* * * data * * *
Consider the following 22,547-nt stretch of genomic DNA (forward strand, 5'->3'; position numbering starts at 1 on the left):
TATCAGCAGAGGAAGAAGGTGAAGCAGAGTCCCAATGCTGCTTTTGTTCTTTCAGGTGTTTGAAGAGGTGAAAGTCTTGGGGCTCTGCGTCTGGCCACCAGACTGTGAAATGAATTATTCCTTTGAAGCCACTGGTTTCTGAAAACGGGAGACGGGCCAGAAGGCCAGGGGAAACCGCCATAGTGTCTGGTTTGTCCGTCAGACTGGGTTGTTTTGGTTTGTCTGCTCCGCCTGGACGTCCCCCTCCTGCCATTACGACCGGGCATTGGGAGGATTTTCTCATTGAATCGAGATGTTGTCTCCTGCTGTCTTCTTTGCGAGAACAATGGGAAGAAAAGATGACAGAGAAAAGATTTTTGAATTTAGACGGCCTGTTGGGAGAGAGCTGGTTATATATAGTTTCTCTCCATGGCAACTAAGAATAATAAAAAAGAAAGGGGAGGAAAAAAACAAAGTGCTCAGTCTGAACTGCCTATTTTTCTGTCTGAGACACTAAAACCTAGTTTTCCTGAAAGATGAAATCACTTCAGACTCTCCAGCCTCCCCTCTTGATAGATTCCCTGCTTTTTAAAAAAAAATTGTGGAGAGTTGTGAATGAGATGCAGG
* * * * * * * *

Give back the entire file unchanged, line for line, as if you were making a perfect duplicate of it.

Consider the following 22,547-nt stretch of genomic DNA (forward strand, 5'->3'; position numbering starts at 1 on the left):
TATCAGCAGAGGAAGAAGGTGAAGCAGAGTCCCAATGCTGCTTTTGTTCTTTCAGGTGTTTGAAGAGGTGAAAGTCTTGGGGCTCTGCGTCTGGCCACCAGACTGTGAAATGAATTATTCCTTTGAAGCCACTGGTTTCTGAAAACGGGAGACGGGCCAGAAGGCCAGGGGAAACCGCCATAGTGTCTGGTTTGTCCGTCAGACTGGGTTGTTTTGGTTTGTCTGCTCCGCCTGGACGTCCCCCTCCTGCCATTACGACCGGGCATTGGGAGGATTTTCTCATTGAATCGAGATGTTGTCTCCTGCTGTCTTCTTTGCGAGAACAATGGGAAGAAAAGATGACAGAGAAAAGATTTTTGAATTTAGACGGCCTGTTGGGAGAGAGCTGGTTATATATAGTTTCTCTCCATGGCAACTAAGAATAATAAAAAAGAAAGGGGAGGAAAAAAACAAAGTGCTCAGTCTGAACTGCCTATTTTTCTGTCTGAGACACTAAAACCTAGTTTTCCTGAAAGATGAAATCACTTCAGACTCTCCAGCCTCCCCTCTTGATAGATTCCCTGCTTTTTAAAAAAAAATTGTGGAGAGTTGTGAATGAGATGCAGG